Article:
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Is one allowed to take medicine on shabbas to help prevent something? Can one for example take tums before eating a meal because he knows he will get heartburn after?

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Article of interest on מאכל בריאים. –  Fred Jan 15 '13 at 3:10
    
Why do you think otherwise? Is there any other sort of medicine that is not allowed? (Yes, I know there is, but others don't, so writing about it in your question would help your question make more sense to a general audience.) –  msh210 Jan 15 '13 at 3:21
    
It's not at all clear that you'd be allowed to take an antacid even after getting heartburn, unless the symptoms were really severe. But the general question is a very good one in cases where it is relevant. –  Dave Jan 15 '13 at 3:42

2 Answers 2

R' Shlomo Zalman Auerbach (Nishmas Avraham 1:164) held that one with a a mild headache may take an aspirin if this will avoid his developing a more severe headache. One doesn't need to wait until he is very sick to take the medicine. R' Yehoshua Neuwirth (Shemiras Shabbos Kehilchasa 34:16) concurs.

In addition, it would seem that tums are muttar to take anyway as it may come under the category of מאכל בריאים- food that is taken by otherwise healthy people. (See Mishna on Shabbos 109b)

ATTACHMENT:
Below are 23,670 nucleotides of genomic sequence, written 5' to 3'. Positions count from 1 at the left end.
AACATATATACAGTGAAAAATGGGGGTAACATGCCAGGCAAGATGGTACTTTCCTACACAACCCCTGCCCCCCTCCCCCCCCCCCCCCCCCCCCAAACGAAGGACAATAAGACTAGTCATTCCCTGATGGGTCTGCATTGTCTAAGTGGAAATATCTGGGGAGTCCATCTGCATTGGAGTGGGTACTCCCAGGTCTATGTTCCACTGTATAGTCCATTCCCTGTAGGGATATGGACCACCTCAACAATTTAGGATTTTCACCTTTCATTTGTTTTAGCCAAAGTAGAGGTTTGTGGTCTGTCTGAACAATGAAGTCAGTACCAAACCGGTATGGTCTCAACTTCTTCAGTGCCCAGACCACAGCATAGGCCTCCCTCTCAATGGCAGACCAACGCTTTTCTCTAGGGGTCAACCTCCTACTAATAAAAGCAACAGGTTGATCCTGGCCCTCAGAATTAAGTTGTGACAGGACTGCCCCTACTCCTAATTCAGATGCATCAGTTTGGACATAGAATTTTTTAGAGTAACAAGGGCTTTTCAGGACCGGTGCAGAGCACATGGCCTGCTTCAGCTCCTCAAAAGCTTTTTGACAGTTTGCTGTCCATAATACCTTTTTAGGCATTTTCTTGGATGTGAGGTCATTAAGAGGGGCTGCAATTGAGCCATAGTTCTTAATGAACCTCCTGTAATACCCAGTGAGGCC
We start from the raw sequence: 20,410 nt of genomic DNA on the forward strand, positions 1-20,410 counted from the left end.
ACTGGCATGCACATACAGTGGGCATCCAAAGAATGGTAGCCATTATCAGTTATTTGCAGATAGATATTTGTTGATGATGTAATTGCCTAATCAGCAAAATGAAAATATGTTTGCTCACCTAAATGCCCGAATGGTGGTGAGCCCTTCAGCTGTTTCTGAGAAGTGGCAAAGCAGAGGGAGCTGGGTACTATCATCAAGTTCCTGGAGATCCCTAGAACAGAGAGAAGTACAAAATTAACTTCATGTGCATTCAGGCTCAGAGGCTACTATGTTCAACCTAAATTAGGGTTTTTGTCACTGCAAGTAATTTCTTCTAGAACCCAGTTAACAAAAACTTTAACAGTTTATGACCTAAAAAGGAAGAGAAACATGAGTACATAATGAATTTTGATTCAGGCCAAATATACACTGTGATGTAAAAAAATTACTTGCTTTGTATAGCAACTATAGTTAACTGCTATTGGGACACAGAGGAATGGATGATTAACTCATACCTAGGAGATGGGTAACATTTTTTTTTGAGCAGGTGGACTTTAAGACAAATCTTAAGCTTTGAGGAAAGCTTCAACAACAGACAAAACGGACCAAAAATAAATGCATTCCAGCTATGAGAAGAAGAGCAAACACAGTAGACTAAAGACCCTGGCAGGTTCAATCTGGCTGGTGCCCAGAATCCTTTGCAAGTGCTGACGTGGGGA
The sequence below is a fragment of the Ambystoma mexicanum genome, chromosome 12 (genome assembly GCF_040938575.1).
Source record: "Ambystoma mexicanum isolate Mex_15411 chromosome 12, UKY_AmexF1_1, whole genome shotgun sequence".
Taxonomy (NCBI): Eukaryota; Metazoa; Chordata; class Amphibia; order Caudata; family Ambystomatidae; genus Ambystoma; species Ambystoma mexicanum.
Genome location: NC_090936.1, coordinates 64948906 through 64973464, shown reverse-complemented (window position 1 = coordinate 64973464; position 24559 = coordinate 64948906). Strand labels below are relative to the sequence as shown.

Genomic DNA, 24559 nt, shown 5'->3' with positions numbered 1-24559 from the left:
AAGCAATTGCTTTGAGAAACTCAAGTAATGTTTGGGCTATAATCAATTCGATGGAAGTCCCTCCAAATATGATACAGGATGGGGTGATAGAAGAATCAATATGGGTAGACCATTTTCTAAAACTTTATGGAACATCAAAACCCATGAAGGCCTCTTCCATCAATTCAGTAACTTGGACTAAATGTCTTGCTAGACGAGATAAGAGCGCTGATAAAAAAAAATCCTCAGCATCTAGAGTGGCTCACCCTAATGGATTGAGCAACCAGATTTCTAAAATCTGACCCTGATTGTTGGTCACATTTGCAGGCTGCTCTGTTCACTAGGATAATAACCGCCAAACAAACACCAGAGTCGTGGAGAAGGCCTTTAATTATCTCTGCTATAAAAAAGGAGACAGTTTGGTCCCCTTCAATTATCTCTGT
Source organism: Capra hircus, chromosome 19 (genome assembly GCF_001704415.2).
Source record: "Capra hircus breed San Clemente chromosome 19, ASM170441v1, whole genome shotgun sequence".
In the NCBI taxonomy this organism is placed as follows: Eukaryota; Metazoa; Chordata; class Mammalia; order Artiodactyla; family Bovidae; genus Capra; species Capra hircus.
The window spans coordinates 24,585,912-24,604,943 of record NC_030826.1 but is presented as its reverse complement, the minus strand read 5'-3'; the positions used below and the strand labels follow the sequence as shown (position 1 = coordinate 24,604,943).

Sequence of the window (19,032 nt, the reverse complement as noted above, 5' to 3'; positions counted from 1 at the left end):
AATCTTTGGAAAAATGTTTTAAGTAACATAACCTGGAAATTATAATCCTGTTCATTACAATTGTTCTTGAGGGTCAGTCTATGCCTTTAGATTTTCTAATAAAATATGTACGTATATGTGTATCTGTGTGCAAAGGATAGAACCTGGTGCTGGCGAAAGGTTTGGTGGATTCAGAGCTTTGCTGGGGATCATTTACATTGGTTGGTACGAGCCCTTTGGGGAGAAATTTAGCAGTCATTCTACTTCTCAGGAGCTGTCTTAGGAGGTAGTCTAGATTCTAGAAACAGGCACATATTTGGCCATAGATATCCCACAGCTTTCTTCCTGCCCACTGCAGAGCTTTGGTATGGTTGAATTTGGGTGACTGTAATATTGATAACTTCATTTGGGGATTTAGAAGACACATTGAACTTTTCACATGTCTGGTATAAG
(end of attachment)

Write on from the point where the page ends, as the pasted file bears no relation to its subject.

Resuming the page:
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The topic of preventative medicine on Shabbos is explained in "The 39 Melochos Book" by Rabbi Dovid Ribiat (vol. 2 pg. 483). He explains that the reason the Sages forbade medicine on Shabbos is because of the concern that the anxiety due to his situation may lead him to desecrate Shabbos. This therefore only applies when one is presently suffering from an ailment. Preventative therapy however is permitted in general on Shabbos even with the use of medication. Examples of this include:

  • Taking an antacid before eating to prevent heartburn.
  • Taking a tablet to prevent the onset of a migraine
  • Diabetic, ashtma or other chronic medication

Regarding vitamins he brings an argument amongst contemporary Halachic authorities. Some (Igress Moshe OC 3:54) forbid it if has the end result of strengthning his body (and not just preventing illness) while others permit (Shmiras Shabbos Kehilchoso 34:18 footnote 76-77).

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Sounds like it is his own logic. –  sam Jan 16 '13 at 2:12
    
@sam It is, though he bases it on poskim (Mishna Berura etc.). I asked the Rosh Kollel here for his opinion, who says that it sounds quite reasonable. –  Michoel Jan 16 '13 at 2:45
    
Which Rosh Kollel? –  sam Jan 16 '13 at 16:40
    
@sam I'm not sure whether he would be comfortable with me posting his name here. –  Michoel Jan 17 '13 at 0:46
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,but u know that doesnt mean much,a name means alot but I understand . –  sam Jan 17 '13 at 14:24

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